The special history of Moscow's Christ the Savior Cathedral must also be understood when gauging the anger of the average Russian at Pussy Riot's antics.

The idea to build the original cathedral came from Emperor Alexander I when he wanted to commemorate Napoleon's retreat from Moscow. Father Shinn explained: "Napoleon entered Russia with 485,000 men on Christmas Day, 1812, but when he left the country he left with 43,000 men. Less than 10 percent survived the invasion. During that time, the French desecrated Russia's churches. They used Russian church sanctuaries as stables; they had parties with prostitutes on altars."

To celebrate Napoleon's retreat, the first cathedral was built by donations from the people. The state offered no support. The composer Tchaikovsky even got into the act and planned to perform his 1812 Overture when the church was completed. Work on the first church was halted because problems with the design included an emphasis on neoclassicism and Freemasonic symbols. Originally constructed on Sparrow Hill, the highest point in Moscow, Alexander's successor, Nicholas I, especially objected to the Freemasonic symbols and employed a new architect, Konstantin Thon. After the new design, construction commenced. By the time the scaffolding was removed in 1860, and the church consecrated in 1883, it was known as the tallest Orthodox Church in the world, at 338 feet.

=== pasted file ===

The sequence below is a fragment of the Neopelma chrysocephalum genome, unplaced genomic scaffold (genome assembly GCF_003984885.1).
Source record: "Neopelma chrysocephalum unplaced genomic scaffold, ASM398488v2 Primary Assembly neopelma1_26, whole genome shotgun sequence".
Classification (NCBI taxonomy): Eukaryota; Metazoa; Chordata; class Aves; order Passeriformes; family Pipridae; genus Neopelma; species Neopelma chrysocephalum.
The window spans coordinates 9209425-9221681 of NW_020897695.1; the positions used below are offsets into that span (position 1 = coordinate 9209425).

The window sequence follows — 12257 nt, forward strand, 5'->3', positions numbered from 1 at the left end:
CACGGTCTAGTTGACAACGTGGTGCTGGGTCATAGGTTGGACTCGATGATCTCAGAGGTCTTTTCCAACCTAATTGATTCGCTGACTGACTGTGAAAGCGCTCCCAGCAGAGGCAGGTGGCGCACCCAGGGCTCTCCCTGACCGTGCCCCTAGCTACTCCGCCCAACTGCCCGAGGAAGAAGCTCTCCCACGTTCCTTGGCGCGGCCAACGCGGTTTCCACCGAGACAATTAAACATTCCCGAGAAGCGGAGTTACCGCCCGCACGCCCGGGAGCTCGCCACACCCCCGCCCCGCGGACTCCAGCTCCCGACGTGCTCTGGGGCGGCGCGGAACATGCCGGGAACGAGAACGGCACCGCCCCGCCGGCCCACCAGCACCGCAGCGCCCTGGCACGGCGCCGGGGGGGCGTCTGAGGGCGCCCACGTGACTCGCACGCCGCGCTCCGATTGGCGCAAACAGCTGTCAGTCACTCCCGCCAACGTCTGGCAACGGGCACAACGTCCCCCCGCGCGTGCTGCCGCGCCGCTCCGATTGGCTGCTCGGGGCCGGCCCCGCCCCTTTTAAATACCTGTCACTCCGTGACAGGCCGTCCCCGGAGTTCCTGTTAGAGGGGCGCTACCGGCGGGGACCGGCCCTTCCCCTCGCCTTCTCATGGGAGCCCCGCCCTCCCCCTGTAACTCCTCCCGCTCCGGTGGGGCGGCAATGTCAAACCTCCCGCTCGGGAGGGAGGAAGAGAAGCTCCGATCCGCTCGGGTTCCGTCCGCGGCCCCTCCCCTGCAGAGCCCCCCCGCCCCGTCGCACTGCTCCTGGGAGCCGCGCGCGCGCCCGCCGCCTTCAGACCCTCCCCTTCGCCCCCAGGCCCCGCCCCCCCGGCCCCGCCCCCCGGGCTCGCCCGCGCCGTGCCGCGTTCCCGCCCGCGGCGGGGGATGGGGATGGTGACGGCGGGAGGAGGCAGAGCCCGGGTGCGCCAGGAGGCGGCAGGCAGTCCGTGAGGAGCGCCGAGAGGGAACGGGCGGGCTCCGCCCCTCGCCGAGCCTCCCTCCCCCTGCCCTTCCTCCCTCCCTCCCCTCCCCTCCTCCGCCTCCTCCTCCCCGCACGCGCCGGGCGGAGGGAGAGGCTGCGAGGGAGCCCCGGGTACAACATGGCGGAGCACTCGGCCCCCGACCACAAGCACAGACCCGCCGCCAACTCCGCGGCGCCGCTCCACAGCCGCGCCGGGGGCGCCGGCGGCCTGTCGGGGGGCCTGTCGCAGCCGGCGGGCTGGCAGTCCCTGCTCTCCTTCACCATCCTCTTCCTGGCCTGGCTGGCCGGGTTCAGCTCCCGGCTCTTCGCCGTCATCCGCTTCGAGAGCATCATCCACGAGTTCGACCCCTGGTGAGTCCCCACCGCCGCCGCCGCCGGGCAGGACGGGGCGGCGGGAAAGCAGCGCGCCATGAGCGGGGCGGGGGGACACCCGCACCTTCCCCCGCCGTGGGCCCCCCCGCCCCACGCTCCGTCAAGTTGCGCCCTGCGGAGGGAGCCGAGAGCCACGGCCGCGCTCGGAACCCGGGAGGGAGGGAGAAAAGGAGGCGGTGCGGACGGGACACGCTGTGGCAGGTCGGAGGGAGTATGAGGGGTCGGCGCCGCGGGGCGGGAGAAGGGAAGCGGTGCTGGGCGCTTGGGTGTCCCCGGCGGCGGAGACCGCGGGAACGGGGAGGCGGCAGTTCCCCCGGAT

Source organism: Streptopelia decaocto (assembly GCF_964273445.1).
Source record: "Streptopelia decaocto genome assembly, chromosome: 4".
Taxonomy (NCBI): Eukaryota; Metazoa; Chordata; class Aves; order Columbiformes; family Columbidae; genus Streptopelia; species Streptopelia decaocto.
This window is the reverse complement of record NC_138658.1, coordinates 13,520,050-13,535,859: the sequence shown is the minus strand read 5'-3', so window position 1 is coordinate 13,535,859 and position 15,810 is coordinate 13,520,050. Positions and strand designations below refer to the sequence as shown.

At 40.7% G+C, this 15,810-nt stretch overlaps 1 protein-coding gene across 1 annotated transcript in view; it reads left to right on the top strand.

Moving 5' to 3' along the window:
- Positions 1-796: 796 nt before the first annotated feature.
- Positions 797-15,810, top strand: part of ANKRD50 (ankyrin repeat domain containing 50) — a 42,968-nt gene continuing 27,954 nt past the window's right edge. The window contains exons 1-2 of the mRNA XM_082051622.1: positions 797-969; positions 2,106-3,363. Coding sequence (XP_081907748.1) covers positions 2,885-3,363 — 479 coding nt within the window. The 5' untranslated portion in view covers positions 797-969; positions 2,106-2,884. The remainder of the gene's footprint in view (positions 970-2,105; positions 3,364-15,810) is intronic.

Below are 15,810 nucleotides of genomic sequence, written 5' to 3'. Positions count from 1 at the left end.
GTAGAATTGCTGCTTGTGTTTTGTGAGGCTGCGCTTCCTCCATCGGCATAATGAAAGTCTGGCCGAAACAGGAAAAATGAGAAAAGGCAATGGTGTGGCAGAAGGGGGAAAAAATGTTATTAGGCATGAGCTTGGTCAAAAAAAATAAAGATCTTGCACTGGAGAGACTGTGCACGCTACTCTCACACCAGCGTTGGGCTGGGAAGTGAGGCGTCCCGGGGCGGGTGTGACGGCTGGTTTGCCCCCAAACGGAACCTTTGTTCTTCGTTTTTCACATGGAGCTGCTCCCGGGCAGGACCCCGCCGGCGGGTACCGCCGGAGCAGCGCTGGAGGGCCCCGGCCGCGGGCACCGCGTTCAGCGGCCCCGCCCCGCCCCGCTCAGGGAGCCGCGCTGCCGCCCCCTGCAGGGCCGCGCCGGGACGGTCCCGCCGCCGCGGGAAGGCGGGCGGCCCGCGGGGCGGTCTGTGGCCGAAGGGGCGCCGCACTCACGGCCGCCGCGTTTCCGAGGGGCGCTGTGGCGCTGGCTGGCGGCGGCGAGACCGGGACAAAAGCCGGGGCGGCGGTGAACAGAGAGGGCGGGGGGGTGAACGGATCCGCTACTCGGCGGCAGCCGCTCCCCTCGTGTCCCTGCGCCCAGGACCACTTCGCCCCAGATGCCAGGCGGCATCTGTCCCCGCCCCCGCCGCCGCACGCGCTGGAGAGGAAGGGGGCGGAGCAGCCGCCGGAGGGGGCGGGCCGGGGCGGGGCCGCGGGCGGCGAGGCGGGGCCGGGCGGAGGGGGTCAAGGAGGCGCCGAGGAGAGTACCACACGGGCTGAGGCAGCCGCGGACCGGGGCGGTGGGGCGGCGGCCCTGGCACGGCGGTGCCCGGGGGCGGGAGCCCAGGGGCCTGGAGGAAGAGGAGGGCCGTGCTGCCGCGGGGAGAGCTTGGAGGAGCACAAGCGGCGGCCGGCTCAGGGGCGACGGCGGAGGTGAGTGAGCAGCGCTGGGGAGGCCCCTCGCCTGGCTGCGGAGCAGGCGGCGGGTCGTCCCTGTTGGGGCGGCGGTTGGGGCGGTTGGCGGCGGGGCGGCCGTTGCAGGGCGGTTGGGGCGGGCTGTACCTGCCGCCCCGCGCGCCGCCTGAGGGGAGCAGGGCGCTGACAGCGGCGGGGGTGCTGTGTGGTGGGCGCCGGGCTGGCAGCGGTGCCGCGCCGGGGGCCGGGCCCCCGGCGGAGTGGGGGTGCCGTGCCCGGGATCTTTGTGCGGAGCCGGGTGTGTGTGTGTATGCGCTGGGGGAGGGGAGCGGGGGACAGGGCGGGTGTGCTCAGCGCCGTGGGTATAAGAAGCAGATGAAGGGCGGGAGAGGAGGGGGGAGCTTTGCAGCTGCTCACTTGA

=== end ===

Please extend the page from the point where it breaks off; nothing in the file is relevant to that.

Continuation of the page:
Although the church survived the beginnings of the Russian Revolution, on orders from Joseph Stalin on December 5, 1931, it was slated for demolition but first it would be robbed of all valuable artifacts--icons, vestments, chalices, and the 20 tons of gold on the domes that authorities deemed to be of "excellent quality." It took two dynamite blasts to demolish the church and at least a year to completely clear the site of debris. The plan was to replace the cathedral with a huge tower, Palace of the Soviets, which would be topped off with a statue of Lenin, but flooding problems from the nearby Moskva River and a lack of funds prevented the completion of the memorial. Nikita Khrushev would later open a public swimming pool on the site.